Joel Krahn/Yukon News file A salmon swims through the Whitehorse fish ladder in 2016. This year’s Yukon River Chinook salmon run isn’t as bad as originally thought but is still predicted to be the smallest since 2013.

Yukon River Chinook run not as disastrous as feared, but still small

This year’s Yukon River Chinook salmon run isn’t as disastrous as originally feared but is still tracking, to date, as the smallest since 2013.

The story for summer chum, however, appears to be much grimmer.

Fred West, a fisheries biologist with the Alaska Department of Fish and Game, said at a weekly in-season salmon teleconference June 30 that projections of the run had improved with “good passage” at the Pilot Station sonar, located near the mouth of the river.

West said 98,851 fish had been counted by that point, a vast improvement from a week before although still short of the historical average of 131,000.

At the time of the last teleconference, less than 35,000 fish had made it through at what’s typically the halfway point of the run.

An international agreement aims to get between 42,500 to 55,000 Canadian-origin Chinook to their spawning grounds in order to preserve the species.

West said that genetic testing done on the first pulse of fish throughout June indicated that 62 per cent of the fish sampled were Canadian origin, which was higher than officials had expected. The first pulse, at that point, was estimated to have reached Grayling, Alaska, which is about a fifth of the way to the Canadian border.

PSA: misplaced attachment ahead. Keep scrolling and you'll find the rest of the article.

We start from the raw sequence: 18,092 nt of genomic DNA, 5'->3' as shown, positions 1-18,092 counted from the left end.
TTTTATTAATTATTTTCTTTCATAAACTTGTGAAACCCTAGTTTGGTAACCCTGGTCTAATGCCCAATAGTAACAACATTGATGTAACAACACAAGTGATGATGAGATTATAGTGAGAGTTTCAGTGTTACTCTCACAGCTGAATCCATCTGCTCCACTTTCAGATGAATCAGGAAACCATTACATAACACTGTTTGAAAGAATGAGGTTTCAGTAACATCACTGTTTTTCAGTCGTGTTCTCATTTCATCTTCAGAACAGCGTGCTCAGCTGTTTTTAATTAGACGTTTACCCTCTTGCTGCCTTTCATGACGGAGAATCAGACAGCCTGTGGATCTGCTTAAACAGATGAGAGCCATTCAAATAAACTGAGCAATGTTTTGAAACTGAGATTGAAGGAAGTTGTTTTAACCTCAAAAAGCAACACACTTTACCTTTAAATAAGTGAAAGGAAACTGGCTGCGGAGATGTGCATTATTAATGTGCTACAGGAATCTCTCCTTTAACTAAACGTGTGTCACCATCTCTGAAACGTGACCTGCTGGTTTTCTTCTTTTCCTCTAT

According to data on the department’s website, 117,597 Chinook had been counted entering the Yukon River as of July 2. That’s the lowest number to date since 2013, when only 102,116 Chinook had been counted at Pilot.

West said June 30 that crews were expecting to have the sonar project at Eagle, Alaska, which is near the border with the Yukon, set up by July 1.

Alaskan community representatives on the teleconference mostly reported poor fishing conditions, with high water levels and a large amount of debris in the water. Some said that fishermen were starting to get frustrated about catch restrictions and feared that, even with chum harvest, they wouldn’t be able to catch enough fish this season to feed their families.

The Yukon River summer chum are seeing extremely low numbers so far; 304,500 were counted at Pilot, West said during his update, compared to the historical average of one million to date.

No Chinook have crossed into Canadian waters to date, with the run appearing to track much later than usual.

Jesse Trerice, the Yukon fishery manager for Fisheries and Oceans Canada, said during the June 30 teleconference that Canada was finalizing its management plan and was encouraged to hear about better numbers coming out of Pilot.

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